Anticancer TDM Study Methods
- Calibrators and QCs were spiked into blood on day of analysis and sampled onto Mitra devices and stored for at least 3h.
- An organic extraction method was conducted in ACN: water with IS using both sonication and vortexing, dried down and then reconstituted in 0.1% formic acid before analysis.
- Validation was conducted in accordance with FDA and NATA guidelines. Specifically, linearity, accuracy & precision, specificity & selectivity (including Matrix effect, recovery, and process efficiency assessment), carryover and stability (-30° C, RT, 3 days, 9 months, 2years) was conducted.
- Both capillary and venous blood samples were collected from cancer patient volunteers. These were both sampled onto Mitra devices for the bridging study.
Study Authors’ Results and Discussion
- The LC-MS/MS was successfully developed.
- Mixed results were observed for matrix effect, recovery, and process efficiency from the dried blood samples. Indeed, lower than ideal recovery was seen from one lot of Mitra. Interestingly, optimizing extraction time did not improve the results.
- Stability was excellent at 9 months at RT, 2 years at –30° C, and 3 days at 50° C
- When measuring 5-FU from IV administered patients, a large variability was observed between paired capillary samples and venous samples collected on Mitra. This was, in part, attributed to the short half-life of 5-FU (15min) and the differences in the sampling times. The quality of the sample collection by the end-user, such as insufficient sampling volume, may also have contributed.
- For the oral study, where patients were administered capecitabine, the authors stated, “[A] good relationship was observed between the VAMS samples prepared from a capillary blood and those prepared from a venous blood for all the metabolites with slightly weaker relationship for 5′d-FCR (y = 0.6282*X + 194).” However, the small sample size (n-20) contributed, in part, to wide upper and lower confidence intervals from a Bland-Altman bias plot.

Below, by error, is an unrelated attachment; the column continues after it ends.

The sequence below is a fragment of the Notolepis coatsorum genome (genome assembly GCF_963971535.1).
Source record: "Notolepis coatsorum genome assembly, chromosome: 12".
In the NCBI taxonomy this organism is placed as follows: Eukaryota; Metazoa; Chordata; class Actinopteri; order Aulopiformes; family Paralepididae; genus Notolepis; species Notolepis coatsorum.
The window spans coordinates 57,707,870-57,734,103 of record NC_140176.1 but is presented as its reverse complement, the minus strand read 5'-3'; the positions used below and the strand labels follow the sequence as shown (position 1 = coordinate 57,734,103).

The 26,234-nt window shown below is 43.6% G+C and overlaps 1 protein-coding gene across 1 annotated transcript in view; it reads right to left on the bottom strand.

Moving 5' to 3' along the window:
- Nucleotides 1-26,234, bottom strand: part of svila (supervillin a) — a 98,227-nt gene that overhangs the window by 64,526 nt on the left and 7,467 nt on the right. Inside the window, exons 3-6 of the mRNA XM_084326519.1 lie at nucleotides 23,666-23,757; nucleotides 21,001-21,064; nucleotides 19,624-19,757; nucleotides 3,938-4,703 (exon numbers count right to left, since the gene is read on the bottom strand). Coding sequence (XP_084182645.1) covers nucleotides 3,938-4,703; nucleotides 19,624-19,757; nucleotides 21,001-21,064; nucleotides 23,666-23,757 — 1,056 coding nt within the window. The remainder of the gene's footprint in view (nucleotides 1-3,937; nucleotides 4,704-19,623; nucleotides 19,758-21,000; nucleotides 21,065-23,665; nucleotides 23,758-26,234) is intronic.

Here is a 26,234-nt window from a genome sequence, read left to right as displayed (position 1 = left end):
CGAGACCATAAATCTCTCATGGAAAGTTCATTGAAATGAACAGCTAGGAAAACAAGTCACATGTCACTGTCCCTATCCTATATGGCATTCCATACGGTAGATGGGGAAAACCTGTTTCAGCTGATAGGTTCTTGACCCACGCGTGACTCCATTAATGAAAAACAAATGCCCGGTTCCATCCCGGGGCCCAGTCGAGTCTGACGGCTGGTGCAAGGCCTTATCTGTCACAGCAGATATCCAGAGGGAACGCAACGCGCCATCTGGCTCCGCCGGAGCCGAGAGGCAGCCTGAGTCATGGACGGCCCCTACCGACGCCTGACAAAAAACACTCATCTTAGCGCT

- Further studies are ongoing to explore the feasibility of using microsampling for capecitabine and 5-FU TDM. In future studies, the group wishes to compare plasma levels and capillary blood.
Study Authors’ Conclusions
- An LC-MS/MS method was developed for VAMs extracts to measure capecitabine, 5FU and related metabolites.
- Further work needs to be conducted to build a relationship between plasma and dried blood.
- The observed stability of venous blood samples collected onto Mitra devices highlights the potential for their use in transporting blood samples at ambient temperatures versus current methods, which require keeping blood samples cold.
Final Thoughts from Neoteryx
When developing assays on dried blood, analyte stability is absolutely key to good validations. An interesting observation with this study is that when the analytes were dried on Mitra devices with VAMS, they were shown to be very stable. However, when in wet blood, analyte instability made comparing capillary and venous sampling a challenge.
The study authors proposed that the main cause of this was the difference in the timings of the collection between venous and capillary blood of the paired samples, which impacted the reported 5-FU levels as a result of its short half-life. This illustrates again how critical it is to conduct capillary to venous bridging and to design any potential study to sample onto the devices concurrently, especially when analyte stability in the wet matrix is an issue.
One further point to raise was the inconsistency of the absolute recoveries from the microsampling devices. As reported in a previous blog, scientists from Merck demonstrated that moving from an organic extraction method to an aqueous extraction method followed by liquid liquid extraction vastly improved extraction efficiency.
A similar approach may help with improving the accuracy of 5-FU and its related components. We wish the group all the best with the critical work they are conducting in cancer TDM research.
This study paper was summarized for our readers by James Rudge, PhD, Neoteryx Technical Director. This is curated content. To learn more about the important research outlined in this review, visit the original article published in the Journal of Chromatography B.
Image Credits: capecitabine image iStock, Neoteryx
You can access this microsampling study and others in our Technical Resource Library.